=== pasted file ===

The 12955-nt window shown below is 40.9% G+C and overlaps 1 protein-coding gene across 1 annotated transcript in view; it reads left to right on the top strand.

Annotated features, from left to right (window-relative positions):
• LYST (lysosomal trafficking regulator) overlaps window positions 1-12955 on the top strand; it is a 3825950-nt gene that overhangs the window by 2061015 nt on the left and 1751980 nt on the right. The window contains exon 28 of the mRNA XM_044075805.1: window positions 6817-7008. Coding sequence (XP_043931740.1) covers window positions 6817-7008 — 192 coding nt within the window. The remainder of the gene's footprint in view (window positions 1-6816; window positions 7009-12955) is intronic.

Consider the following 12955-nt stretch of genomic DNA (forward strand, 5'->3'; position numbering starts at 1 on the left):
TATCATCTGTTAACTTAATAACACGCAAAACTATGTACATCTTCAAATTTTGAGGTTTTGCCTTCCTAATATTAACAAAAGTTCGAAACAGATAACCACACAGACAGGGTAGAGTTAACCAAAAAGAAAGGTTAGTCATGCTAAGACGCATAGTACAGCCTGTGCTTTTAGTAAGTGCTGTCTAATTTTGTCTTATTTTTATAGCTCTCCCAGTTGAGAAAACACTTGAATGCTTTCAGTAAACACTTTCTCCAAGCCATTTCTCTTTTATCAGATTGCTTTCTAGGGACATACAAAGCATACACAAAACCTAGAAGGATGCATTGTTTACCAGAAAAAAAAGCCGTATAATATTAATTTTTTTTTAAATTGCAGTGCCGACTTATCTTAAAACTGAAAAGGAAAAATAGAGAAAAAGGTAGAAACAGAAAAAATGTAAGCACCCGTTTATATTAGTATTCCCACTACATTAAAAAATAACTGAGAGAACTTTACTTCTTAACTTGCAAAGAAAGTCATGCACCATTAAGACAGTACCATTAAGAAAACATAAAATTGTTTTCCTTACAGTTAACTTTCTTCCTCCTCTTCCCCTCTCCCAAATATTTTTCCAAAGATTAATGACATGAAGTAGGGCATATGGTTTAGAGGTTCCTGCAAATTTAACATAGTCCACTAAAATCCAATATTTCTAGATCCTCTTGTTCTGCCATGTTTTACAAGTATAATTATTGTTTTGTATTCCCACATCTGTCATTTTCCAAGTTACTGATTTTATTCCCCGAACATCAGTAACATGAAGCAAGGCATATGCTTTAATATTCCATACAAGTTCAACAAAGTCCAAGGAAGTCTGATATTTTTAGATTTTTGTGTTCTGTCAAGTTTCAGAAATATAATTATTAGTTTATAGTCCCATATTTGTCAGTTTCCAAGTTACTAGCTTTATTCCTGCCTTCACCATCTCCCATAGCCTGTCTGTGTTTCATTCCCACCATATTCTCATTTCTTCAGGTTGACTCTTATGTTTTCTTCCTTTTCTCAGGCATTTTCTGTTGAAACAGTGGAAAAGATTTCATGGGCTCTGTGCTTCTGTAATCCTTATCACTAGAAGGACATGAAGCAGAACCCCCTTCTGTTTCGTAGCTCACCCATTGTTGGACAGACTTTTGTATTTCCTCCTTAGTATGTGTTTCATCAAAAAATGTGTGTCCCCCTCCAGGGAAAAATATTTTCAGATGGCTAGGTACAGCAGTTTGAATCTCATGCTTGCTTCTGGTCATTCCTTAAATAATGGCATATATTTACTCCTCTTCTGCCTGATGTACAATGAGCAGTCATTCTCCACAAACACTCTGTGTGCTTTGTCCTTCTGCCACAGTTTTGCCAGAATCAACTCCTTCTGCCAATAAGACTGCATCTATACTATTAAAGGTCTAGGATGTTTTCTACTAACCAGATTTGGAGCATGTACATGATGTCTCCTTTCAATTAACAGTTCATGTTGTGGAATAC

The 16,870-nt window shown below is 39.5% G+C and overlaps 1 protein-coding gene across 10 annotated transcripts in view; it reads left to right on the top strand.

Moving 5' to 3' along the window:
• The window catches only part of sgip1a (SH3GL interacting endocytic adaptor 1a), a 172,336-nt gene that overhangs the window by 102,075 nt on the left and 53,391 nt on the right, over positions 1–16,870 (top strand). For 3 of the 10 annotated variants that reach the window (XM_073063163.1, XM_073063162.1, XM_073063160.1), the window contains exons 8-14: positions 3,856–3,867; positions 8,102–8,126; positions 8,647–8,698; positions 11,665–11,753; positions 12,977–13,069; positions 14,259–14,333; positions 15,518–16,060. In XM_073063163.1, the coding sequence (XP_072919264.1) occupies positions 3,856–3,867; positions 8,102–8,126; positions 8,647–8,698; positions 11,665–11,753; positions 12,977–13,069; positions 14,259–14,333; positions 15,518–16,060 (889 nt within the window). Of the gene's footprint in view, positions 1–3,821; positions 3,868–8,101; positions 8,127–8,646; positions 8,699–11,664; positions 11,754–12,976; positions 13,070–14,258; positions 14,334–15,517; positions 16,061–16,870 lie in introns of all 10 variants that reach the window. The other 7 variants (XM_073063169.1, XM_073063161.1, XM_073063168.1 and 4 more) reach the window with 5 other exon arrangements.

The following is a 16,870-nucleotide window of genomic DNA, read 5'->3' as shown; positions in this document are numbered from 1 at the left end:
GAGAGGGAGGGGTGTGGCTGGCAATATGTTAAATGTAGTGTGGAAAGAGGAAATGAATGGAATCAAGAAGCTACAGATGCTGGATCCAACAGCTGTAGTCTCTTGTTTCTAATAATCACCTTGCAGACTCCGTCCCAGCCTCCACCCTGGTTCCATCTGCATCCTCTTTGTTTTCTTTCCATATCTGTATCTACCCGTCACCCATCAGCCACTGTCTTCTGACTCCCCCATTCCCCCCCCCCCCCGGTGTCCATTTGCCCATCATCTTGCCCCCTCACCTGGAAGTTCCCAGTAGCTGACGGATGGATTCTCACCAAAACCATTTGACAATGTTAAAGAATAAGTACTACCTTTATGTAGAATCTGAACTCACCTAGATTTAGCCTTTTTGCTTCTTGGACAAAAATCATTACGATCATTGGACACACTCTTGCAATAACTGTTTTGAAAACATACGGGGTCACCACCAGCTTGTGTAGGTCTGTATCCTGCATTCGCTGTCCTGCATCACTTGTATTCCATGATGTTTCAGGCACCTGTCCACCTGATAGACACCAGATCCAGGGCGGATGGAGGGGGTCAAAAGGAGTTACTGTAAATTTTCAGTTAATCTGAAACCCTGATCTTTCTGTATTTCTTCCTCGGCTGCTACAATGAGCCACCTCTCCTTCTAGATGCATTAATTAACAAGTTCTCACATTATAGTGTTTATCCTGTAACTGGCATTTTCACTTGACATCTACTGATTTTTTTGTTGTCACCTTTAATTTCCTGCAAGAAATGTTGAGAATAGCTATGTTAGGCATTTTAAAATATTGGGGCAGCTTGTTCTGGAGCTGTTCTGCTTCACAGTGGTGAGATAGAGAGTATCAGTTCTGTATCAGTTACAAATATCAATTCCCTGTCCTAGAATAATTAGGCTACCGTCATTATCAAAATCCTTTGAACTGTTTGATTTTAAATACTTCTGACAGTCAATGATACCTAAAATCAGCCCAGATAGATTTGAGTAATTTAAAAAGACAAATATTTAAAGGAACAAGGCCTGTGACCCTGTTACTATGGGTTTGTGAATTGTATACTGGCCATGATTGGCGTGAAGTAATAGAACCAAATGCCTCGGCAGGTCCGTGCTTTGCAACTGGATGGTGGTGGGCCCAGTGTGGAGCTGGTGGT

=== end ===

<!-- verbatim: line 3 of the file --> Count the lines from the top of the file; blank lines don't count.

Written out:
• LYST (lysosomal trafficking regulator) overlaps window positions 1-12955 on the top strand; it is a 3825950-nt gene that overhangs the window by 2061015 nt on the left and 1751980 nt on the right. The window contains exon 28 of the mRNA XM_044075805.1: window positions 6817-7008. Coding sequence (XP_043931740.1) covers window positions 6817-7008 — 192 coding nt within the window. The remainder of the gene's footprint in view (window positions 1-6816; window positions 7009-12955) is intronic.